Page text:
jamie's guide to roasting meat banner

Are you planning a big roast this weekend? To help you get your meat spot on every time, we've created a chart that covers all the big hitters, including lamb, beef, chicken, duck, goose, turkey and pork.

  1. Before you start, there are a few extra things to take into consideration. First and foremost, buy the best-quality meat you can afford – just remember, it’s better to trade up on the welfare front and choose a smaller bird or piece of meat than to opt for poor quality. If you’re buying from a butcher, don’t be afraid to ask them where their meat comes from – if you don’t get the answers you’re looking for, vote with your feet and try somewhere else.
  2. Another key thing to remember is to take your meat out of the fridge an hour or two (depending on its size) before you want to cook it so that it can come up to room temperature – this way, it’ll cook more evenly. The timings we’ve given in our handy guide are all based on cooking your meat from room temperature. Similarly, the resting stage is incredibly important and should never be skipped – this is what will give you super-tender, juicy meat, so we’ve included suggested timings for each type of meat in there, too.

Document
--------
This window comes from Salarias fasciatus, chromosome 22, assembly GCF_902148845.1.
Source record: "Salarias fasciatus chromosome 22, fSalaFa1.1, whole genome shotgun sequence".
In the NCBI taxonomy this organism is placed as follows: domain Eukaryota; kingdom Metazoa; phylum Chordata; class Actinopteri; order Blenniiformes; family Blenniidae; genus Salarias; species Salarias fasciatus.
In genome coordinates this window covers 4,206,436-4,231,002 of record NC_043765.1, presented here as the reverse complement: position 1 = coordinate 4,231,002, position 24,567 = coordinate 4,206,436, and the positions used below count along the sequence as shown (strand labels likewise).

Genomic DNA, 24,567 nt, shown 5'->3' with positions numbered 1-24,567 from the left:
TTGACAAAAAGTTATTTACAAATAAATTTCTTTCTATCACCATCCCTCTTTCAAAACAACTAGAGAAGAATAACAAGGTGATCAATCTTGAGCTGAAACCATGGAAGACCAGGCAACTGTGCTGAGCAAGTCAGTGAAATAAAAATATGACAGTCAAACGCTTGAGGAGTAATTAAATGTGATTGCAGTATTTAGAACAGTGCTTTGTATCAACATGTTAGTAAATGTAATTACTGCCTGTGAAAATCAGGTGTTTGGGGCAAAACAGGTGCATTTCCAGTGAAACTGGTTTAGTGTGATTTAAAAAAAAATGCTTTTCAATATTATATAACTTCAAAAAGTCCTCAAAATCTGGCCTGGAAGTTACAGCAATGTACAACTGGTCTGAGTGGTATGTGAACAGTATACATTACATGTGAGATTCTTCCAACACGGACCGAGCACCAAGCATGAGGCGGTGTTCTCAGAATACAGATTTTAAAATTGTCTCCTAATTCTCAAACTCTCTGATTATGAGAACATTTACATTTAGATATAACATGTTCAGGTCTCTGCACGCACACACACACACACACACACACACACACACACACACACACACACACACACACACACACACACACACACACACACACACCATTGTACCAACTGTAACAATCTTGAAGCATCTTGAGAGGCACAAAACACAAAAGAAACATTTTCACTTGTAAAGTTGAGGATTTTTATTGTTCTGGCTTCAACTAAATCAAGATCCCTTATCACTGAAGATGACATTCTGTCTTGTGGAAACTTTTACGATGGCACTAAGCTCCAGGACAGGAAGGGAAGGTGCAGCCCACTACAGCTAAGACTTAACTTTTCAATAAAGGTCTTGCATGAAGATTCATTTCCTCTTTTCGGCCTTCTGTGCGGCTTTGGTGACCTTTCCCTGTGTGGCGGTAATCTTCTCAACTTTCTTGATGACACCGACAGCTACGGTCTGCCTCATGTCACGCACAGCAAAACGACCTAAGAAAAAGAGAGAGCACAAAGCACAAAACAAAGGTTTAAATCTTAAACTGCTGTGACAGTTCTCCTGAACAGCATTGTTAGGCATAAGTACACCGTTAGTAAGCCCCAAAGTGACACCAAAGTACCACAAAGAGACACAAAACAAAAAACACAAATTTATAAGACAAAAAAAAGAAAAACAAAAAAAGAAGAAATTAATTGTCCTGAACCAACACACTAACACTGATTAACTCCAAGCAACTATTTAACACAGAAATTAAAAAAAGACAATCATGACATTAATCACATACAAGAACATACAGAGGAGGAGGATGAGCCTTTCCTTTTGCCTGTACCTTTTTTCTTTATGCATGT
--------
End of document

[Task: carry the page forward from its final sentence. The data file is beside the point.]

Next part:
3. It’s good to bear in mind that all ovens will vary slightly and they’re not always the temperature that they say they are! A lot of you will be used to the quirks of your own oven, but if you want to be doubly sure you’re cooking at the right temperature, get yourself an oven thermometer and adjust the heat accordingly.
  4. And, although we’ve given you timings to work from, you’ll need to rely on your instincts, too. From the height, width and type of pan you use, to whether it’s covered or uncovered, down to things like adding a splash of stock, booze or a veg trivet, or if you cook more than one thing at once, can all mean you’ll need to make slight adjustments. That’s why we’ve added a section of extra notes – it’ll give you a description of what to aim for.


Happy roasting!